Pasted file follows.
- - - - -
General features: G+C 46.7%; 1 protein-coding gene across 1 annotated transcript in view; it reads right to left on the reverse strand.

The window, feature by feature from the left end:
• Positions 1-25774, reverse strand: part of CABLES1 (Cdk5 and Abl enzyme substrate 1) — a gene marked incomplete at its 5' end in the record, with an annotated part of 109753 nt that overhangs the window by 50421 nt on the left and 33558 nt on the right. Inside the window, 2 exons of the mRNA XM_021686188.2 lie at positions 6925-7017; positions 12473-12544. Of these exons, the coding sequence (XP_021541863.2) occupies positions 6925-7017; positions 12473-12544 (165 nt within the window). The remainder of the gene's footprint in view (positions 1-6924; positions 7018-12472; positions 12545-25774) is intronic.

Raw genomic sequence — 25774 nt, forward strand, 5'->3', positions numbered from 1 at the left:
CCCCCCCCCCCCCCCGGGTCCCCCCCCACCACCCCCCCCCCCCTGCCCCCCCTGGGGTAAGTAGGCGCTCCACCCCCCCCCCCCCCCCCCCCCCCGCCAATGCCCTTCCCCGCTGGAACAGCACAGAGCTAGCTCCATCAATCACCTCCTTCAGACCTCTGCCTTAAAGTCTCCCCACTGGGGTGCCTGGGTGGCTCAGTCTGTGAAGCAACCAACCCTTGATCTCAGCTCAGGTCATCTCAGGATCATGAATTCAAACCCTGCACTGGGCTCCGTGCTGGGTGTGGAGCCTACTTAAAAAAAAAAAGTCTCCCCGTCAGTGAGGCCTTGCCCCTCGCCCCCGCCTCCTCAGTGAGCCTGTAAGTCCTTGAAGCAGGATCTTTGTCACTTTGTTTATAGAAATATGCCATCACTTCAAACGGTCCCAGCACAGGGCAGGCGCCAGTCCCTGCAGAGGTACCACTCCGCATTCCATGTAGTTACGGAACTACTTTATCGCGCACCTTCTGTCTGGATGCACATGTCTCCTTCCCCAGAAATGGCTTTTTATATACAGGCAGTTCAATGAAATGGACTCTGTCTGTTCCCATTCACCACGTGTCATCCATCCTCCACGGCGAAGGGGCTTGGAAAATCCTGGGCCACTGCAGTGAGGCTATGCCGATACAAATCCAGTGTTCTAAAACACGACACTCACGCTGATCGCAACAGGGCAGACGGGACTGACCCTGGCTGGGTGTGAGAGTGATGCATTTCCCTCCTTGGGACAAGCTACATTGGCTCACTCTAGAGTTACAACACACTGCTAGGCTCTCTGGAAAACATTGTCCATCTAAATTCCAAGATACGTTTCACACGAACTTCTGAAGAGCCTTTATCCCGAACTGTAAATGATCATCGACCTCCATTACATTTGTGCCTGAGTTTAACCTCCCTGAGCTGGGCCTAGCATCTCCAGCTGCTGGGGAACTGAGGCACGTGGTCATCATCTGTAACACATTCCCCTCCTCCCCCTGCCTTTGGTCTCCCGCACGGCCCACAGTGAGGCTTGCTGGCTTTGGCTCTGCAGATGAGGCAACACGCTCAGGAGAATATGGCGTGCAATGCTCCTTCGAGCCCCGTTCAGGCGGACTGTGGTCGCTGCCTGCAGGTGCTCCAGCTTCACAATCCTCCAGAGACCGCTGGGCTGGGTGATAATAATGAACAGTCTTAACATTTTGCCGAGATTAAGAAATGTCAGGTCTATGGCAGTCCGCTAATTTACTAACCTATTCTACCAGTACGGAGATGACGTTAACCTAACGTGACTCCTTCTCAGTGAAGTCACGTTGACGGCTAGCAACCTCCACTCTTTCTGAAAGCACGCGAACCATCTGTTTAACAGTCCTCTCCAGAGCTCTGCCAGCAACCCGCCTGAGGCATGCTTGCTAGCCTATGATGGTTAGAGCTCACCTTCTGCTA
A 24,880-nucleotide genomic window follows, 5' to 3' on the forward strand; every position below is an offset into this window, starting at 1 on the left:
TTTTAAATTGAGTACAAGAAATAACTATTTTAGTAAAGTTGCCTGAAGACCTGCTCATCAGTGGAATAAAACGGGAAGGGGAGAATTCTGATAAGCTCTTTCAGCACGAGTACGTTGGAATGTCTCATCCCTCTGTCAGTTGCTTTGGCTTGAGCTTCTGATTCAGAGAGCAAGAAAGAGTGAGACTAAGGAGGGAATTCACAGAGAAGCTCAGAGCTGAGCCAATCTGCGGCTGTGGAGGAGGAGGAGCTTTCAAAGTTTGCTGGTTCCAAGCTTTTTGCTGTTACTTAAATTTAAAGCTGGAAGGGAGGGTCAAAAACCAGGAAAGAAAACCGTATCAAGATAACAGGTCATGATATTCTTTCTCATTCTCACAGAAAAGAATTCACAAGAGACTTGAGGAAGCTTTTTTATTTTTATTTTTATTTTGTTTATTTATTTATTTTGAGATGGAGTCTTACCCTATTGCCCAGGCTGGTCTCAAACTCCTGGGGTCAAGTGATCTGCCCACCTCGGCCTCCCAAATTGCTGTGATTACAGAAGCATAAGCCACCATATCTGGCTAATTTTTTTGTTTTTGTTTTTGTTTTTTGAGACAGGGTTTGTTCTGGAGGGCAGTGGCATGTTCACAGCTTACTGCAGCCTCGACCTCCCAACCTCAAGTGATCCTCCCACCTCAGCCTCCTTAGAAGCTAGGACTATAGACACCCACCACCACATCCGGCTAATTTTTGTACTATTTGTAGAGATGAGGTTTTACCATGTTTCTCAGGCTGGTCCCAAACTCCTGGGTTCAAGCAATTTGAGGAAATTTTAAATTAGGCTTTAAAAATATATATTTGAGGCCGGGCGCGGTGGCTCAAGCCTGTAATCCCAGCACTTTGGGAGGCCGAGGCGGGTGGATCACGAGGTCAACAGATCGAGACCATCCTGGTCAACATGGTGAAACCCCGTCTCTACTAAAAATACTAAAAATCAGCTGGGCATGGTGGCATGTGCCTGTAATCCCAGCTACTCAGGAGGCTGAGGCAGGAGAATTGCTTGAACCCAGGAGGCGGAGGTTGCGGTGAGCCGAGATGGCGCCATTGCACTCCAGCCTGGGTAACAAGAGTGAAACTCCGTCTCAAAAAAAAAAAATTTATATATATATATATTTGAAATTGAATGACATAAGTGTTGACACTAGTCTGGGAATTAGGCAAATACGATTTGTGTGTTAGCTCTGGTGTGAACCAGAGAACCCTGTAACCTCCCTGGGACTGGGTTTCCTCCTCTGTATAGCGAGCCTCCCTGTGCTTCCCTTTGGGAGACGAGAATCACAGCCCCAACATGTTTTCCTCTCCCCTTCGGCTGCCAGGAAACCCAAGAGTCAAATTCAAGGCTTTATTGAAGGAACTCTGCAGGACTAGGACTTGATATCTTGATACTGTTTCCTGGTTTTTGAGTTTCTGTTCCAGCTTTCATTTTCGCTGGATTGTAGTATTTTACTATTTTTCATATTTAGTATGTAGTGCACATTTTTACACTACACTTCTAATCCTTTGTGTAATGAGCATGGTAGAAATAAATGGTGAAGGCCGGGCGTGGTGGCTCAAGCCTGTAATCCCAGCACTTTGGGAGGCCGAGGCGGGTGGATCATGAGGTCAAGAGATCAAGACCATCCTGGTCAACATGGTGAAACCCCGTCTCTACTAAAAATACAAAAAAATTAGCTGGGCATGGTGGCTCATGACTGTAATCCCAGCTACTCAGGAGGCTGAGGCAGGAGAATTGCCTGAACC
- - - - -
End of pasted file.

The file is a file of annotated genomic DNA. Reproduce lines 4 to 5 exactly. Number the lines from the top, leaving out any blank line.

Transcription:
Raw genomic sequence — 25774 nt, forward strand, 5'->3', positions numbered from 1 at the left:
CCCCCCCCCCCCCCCGGGTCCCCCCCCACCACCCCCCCCCCCCTGCCCCCCCTGGGGTAAGTAGGCGCTCCACCCCCCCCCCCCCCCCCCCCCCCGCCAATGCCCTTCCCCGCTGGAACAGCACAGAGCTAGCTCCATCAATCACCTCCTTCAGACCTCTGCCTTAAAGTCTCCCCACTGGGGTGCCTGGGTGGCTCAGTCTGTGAAGCAACCAACCCTTGATCTCAGCTCAGGTCATCTCAGGATCATGAATTCAAACCCTGCACTGGGCTCCGTGCTGGGTGTGGAGCCTACTTAAAAAAAAAAAGTCTCCCCGTCAGTGAGGCCTTGCCCCTCGCCCCCGCCTCCTCAGTGAGCCTGTAAGTCCTTGAAGCAGGATCTTTGTCACTTTGTTTATAGAAATATGCCATCACTTCAAACGGTCCCAGCACAGGGCAGGCGCCAGTCCCTGCAGAGGTACCACTCCGCATTCCATGTAGTTACGGAACTACTTTATCGCGCACCTTCTGTCTGGATGCACATGTCTCCTTCCCCAGAAATGGCTTTTTATATACAGGCAGTTCAATGAAATGGACTCTGTCTGTTCCCATTCACCACGTGTCATCCATCCTCCACGGCGAAGGGGCTTGGAAAATCCTGGGCCACTGCAGTGAGGCTATGCCGATACAAATCCAGTGTTCTAAAACACGACACTCACGCTGATCGCAACAGGGCAGACGGGACTGACCCTGGCTGGGTGTGAGAGTGATGCATTTCCCTCCTTGGGACAAGCTACATTGGCTCACTCTAGAGTTACAACACACTGCTAGGCTCTCTGGAAAACATTGTCCATCTAAATTCCAAGATACGTTTCACACGAACTTCTGAAGAGCCTTTATCCCGAACTGTAAATGATCATCGACCTCCATTACATTTGTGCCTGAGTTTAACCTCCCTGAGCTGGGCCTAGCATCTCCAGCTGCTGGGGAACTGAGGCACGTGGTCATCATCTGTAACACATTCCCCTCCTCCCCCTGCCTTTGGTCTCCCGCACGGCCCACAGTGAGGCTTGCTGGCTTTGGCTCTGCAGATGAGGCAACACGCTCAGGAGAATATGGCGTGCAATGCTCCTTCGAGCCCCGTTCAGGCGGACTGTGGTCGCTGCCTGCAGGTGCTCCAGCTTCACAATCCTCCAGAGACCGCTGGGCTGGGTGATAATAATGAACAGTCTTAACATTTTGCCGAGATTAAGAAATGTCAGGTCTATGGCAGTCCGCTAATTTACTAACCTATTCTACCAGTACGGAGATGACGTTAACCTAACGTGACTCCTTCTCAGTGAAGTCACGTTGACGGCTAGCAACCTCCACTCTTTCTGAAAGCACGCGAACCATCTGTTTAACAGTCCTCTCCAGAGCTCTGCCAGCAACCCGCCTGAGGCATGCTTGCTAGCCTATGATGGTTAGAGCTCACCTTCTGCTA